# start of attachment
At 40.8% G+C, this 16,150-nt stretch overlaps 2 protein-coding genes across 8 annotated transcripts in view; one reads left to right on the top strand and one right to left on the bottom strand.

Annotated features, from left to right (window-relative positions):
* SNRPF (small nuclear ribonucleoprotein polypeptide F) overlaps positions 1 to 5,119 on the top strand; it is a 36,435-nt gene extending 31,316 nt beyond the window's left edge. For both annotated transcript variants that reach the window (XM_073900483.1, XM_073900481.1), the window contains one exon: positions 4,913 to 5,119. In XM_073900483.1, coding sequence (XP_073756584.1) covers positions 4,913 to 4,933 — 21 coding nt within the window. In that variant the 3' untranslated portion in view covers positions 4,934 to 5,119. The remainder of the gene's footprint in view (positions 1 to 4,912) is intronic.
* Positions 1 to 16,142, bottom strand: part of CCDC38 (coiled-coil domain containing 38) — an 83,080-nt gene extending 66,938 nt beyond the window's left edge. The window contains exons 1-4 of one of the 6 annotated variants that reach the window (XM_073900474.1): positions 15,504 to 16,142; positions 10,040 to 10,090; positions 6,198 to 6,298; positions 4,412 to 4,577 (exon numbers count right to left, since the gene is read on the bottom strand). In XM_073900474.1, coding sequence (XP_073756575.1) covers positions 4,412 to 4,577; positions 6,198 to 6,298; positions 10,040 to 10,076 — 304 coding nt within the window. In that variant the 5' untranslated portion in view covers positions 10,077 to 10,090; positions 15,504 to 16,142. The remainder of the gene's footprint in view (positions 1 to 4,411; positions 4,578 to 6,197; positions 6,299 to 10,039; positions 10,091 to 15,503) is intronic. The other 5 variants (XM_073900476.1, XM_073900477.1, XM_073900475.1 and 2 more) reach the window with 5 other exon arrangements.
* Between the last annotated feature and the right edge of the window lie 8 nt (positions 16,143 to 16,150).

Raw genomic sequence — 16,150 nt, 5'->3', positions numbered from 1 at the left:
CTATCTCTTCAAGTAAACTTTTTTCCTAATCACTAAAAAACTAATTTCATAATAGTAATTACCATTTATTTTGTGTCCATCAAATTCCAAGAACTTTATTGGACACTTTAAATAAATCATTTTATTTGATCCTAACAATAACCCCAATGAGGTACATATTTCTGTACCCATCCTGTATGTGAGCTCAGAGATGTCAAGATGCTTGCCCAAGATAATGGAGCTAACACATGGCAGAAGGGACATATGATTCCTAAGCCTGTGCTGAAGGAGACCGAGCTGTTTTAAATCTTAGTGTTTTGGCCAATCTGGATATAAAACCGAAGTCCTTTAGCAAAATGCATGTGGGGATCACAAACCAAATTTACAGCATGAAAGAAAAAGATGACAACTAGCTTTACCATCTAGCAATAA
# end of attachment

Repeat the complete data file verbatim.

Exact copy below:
At 40.8% G+C, this 16,150-nt stretch overlaps 2 protein-coding genes across 8 annotated transcripts in view; one reads left to right on the top strand and one right to left on the bottom strand.

Annotated features, from left to right (window-relative positions):
* SNRPF (small nuclear ribonucleoprotein polypeptide F) overlaps positions 1 to 5,119 on the top strand; it is a 36,435-nt gene extending 31,316 nt beyond the window's left edge. For both annotated transcript variants that reach the window (XM_073900483.1, XM_073900481.1), the window contains one exon: positions 4,913 to 5,119. In XM_073900483.1, coding sequence (XP_073756584.1) covers positions 4,913 to 4,933 — 21 coding nt within the window. In that variant the 3' untranslated portion in view covers positions 4,934 to 5,119. The remainder of the gene's footprint in view (positions 1 to 4,912) is intronic.
* Positions 1 to 16,142, bottom strand: part of CCDC38 (coiled-coil domain containing 38) — an 83,080-nt gene extending 66,938 nt beyond the window's left edge. The window contains exons 1-4 of one of the 6 annotated variants that reach the window (XM_073900474.1): positions 15,504 to 16,142; positions 10,040 to 10,090; positions 6,198 to 6,298; positions 4,412 to 4,577 (exon numbers count right to left, since the gene is read on the bottom strand). In XM_073900474.1, coding sequence (XP_073756575.1) covers positions 4,412 to 4,577; positions 6,198 to 6,298; positions 10,040 to 10,076 — 304 coding nt within the window. In that variant the 5' untranslated portion in view covers positions 10,077 to 10,090; positions 15,504 to 16,142. The remainder of the gene's footprint in view (positions 1 to 4,411; positions 4,578 to 6,197; positions 6,299 to 10,039; positions 10,091 to 15,503) is intronic. The other 5 variants (XM_073900476.1, XM_073900477.1, XM_073900475.1 and 2 more) reach the window with 5 other exon arrangements.
* Between the last annotated feature and the right edge of the window lie 8 nt (positions 16,143 to 16,150).

Raw genomic sequence — 16,150 nt, 5'->3', positions numbered from 1 at the left:
CTATCTCTTCAAGTAAACTTTTTTCCTAATCACTAAAAAACTAATTTCATAATAGTAATTACCATTTATTTTGTGTCCATCAAATTCCAAGAACTTTATTGGACACTTTAAATAAATCATTTTATTTGATCCTAACAATAACCCCAATGAGGTACATATTTCTGTACCCATCCTGTATGTGAGCTCAGAGATGTCAAGATGCTTGCCCAAGATAATGGAGCTAACACATGGCAGAAGGGACATATGATTCCTAAGCCTGTGCTGAAGGAGACCGAGCTGTTTTAAATCTTAGTGTTTTGGCCAATCTGGATATAAAACCGAAGTCCTTTAGCAAAATGCATGTGGGGATCACAAACCAAATTTACAGCATGAAAGAAAAAGATGACAACTAGCTTTACCATCTAGCAATAA